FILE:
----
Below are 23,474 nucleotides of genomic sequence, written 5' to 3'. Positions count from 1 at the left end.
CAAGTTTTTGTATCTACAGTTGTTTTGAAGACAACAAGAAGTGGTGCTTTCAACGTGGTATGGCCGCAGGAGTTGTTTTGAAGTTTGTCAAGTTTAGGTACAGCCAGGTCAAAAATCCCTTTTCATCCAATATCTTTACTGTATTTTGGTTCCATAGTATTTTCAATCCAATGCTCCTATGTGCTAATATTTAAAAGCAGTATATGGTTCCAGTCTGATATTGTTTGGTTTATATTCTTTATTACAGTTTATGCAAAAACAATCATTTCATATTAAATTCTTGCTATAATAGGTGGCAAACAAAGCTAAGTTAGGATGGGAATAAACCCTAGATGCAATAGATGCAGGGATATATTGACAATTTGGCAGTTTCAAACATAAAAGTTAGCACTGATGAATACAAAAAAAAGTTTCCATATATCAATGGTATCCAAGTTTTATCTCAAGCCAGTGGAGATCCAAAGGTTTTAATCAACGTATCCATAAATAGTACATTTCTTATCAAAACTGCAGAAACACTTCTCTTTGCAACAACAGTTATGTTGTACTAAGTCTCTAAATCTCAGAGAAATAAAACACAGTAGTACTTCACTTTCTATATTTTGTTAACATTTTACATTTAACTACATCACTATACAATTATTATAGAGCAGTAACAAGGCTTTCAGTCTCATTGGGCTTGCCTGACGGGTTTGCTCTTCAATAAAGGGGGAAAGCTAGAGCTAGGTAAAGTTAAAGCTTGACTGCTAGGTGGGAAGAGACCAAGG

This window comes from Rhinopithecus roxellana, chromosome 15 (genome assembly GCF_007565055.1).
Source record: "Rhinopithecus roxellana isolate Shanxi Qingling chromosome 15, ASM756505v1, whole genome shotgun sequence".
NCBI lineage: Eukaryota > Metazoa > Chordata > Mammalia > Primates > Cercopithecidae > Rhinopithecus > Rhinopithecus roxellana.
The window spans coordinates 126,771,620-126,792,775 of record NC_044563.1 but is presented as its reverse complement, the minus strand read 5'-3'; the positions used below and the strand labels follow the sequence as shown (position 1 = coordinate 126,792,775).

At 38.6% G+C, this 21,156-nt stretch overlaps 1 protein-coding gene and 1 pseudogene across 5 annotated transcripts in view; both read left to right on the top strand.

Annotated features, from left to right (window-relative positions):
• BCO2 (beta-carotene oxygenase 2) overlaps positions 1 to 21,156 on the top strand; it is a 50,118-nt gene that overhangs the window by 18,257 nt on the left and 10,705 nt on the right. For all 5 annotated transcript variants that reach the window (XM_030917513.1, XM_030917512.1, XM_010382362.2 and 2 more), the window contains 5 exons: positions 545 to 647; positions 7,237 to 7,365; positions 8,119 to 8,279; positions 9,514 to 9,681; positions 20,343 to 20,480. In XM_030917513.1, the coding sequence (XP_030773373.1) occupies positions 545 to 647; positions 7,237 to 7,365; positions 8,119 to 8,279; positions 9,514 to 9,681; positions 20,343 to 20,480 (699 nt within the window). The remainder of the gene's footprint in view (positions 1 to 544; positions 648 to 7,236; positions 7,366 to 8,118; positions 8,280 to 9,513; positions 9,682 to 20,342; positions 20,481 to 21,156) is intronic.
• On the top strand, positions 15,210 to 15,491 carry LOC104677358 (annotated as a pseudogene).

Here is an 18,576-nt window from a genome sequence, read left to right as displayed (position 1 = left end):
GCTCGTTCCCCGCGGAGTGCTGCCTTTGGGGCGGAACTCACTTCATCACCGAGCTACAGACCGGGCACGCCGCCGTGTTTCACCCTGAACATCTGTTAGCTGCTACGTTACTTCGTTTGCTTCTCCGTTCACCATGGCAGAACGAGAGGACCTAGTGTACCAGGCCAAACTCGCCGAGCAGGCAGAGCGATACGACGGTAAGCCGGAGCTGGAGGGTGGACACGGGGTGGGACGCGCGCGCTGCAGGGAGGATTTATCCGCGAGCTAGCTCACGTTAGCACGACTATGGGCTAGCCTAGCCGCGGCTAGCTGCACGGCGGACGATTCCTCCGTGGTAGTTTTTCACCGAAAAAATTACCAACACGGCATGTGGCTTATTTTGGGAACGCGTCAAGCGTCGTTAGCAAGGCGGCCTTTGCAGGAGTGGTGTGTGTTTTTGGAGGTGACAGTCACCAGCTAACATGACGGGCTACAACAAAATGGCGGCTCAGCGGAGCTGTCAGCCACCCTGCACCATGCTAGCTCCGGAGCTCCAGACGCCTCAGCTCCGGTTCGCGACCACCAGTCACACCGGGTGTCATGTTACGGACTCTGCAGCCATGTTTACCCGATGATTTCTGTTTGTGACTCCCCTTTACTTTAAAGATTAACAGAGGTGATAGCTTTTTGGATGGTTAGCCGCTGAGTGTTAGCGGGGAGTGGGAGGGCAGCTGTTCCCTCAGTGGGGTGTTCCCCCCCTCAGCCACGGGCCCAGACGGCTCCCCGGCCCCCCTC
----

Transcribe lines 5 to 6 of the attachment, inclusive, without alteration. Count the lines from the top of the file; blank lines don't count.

NCBI lineage: Eukaryota > Metazoa > Chordata > Mammalia > Primates > Cercopithecidae > Rhinopithecus > Rhinopithecus roxellana.
The window spans coordinates 126,771,620-126,792,775 of record NC_044563.1 but is presented as its reverse complement, the minus strand read 5'-3'; the positions used below and the strand labels follow the sequence as shown (position 1 = coordinate 126,792,775).